There’s a bit of a blessing and a curse when it comes to the Nissan S-chassis. Admittedly, I’ve never owned one; however, it’s hard not to form some sort of opinion, given just how popular the chassis is. That’s the blessing: an absolutely immense following, aftermarket, knowledge base, and community surrounding a relatively inexpensive rear-wheel-drive driver-centric platform, and one that looks good, no less. The curse, though, stems from the same roots. All of the above contribute to absolute pandemonium around the cars, driving prices up and making clean examples surprisingly scarce, despite Nissan having built some 2,000,000 of them between the S13 and S14 chassis. It’s where the blessing and the curse meet, though, that make cars like Sean Simpson’s 1998 Nissan S14 worthy of recognition.
Against all odds, Sean’s story begins with a stock S14, a rare gem in the world of S-chassis cars. In 2012, he was lucky enough to find an untouched example, although the faded factory red paint and the tired SR20 under the hood were indicative of the car’s overall condition.
The car saw daily driving duty for a number of years, during which time Sean made steps towards improving the car’s suspension and handling dynamics. Parts came and went, eventually combination of parts that suits his needs perfectly. Cusco caster, toe, and traction arms as well as GKTech camber arms are all centered around a set of BC BR Coilovers. Whiteline sways, new subframe bushings, and strut braces both front and rear flesh things out, making for a car with enormous adjustability and a rigidity improvement over stock.
Eventually, Sean decided to put the car on a dyno, in the interest of seeing what the old SR20DET was making. With only 140kilowatts, as they go by in Australia, (that’s 188 horsepower) at 14 PSI of boost, Sean knew something was off. A compression test revealed low numbers across the board, and it was then that Sean knew what needed to be done.
The SR20 was pulled, and in its place waits a 1JT-GTE, chomping at the bit. Sourced from a Cressida donor car he bought for cheap, Sean swapped the engine and quickly put the car back on the road. For another two years, the car continued daily driving duty, during which Sean cycled through wheels, eventually deciding upon the 18x9 and 18x10 Work Meister S1s that are currently fitted.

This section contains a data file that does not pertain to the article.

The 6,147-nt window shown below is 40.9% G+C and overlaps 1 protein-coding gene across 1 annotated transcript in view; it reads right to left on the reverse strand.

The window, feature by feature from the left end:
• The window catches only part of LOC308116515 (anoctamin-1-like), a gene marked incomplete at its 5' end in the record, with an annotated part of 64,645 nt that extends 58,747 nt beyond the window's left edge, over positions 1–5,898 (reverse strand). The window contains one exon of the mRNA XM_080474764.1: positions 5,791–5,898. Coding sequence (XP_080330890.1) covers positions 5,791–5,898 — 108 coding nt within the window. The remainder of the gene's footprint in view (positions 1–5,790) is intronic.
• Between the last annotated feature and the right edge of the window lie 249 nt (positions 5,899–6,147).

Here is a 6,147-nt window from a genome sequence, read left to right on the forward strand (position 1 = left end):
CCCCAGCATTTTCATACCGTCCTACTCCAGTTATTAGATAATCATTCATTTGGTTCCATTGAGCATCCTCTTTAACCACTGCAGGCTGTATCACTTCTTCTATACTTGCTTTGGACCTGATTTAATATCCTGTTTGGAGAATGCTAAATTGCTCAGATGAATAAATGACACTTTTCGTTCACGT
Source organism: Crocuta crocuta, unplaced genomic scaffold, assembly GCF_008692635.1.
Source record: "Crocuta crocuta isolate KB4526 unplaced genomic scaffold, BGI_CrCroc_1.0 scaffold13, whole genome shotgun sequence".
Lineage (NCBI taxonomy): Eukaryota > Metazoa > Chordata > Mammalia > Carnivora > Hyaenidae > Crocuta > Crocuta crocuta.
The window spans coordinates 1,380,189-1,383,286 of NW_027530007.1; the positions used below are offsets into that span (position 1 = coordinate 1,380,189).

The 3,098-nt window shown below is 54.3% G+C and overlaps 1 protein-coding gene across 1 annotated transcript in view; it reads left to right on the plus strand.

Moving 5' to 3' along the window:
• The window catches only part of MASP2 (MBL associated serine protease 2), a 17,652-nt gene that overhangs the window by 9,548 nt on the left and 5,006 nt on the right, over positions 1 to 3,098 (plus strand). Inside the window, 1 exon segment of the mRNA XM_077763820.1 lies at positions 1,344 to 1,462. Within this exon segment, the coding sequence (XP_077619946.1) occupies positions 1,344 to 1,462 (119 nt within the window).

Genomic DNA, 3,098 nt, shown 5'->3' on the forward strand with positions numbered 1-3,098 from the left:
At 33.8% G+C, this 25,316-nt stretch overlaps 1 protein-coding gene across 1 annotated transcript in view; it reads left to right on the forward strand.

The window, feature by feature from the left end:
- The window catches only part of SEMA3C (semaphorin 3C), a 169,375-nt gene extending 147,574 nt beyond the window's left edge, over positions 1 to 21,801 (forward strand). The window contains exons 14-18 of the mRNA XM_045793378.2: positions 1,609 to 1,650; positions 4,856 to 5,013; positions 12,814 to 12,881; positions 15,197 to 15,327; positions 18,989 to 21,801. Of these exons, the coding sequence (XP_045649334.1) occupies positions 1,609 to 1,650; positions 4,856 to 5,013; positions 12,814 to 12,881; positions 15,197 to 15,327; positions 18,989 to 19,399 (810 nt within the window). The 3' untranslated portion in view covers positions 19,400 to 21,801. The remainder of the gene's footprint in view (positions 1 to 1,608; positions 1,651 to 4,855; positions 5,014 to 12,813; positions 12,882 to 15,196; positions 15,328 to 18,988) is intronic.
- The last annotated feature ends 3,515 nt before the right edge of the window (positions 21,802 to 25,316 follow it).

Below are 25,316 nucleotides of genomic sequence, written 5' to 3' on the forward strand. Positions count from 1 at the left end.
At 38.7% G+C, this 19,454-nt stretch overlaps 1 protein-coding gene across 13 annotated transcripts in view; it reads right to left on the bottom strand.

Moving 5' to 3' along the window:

As far as power goes, though, some is never enough. Sean sought improvement in the form of a Garrett GT3450.63 turbo upgrade, paired with a high-mount manifold, and a Turbosmart 45mm external waste gate. On the intake side, Sean is utilizing a Blitz FMIC, a Bosch throttle body, and a modified factory intake plenum mated to custom piping. For fuel, a Bosch 540 fuel pump sends E85 through custom braided lines, a Turbosmart FPR, through BPP fuel rails, and out of Bosch 1250cc injectors. A Link ECU makes everything work in unison, and now, a rather enjoyable 403 rear-wheel horsepower is pumped out through a Button clutch and an RB26-sourced gearbox.
That, of course, brings us to the car’s exterior, which has been completely refinished in a coat of Mazda’s “Soul Red,” which is draped over a set of factory luxury-package side skirts and a front lip. Origin carbon lurks beneath the paint as well, with a hood and boot lid fitted before the paintwork. Clear side indicators and a JDM front grille add subtle nuances to the car’s looks, and of course, the Work Meisters stand as a focal point.
It’s a blessing and a curse, of course: a love for a car that’s seen a nearly unparalleled level of saturation, save for perhaps the Honda Civic. Nevertheless, Sean Simpson put his best foot forward, yielding an incredible example of a car often seen as disposable or played out. He’s worked to embrace everything that makes the Nissan S-chassis as prominent as it is, yet with a twist of his own.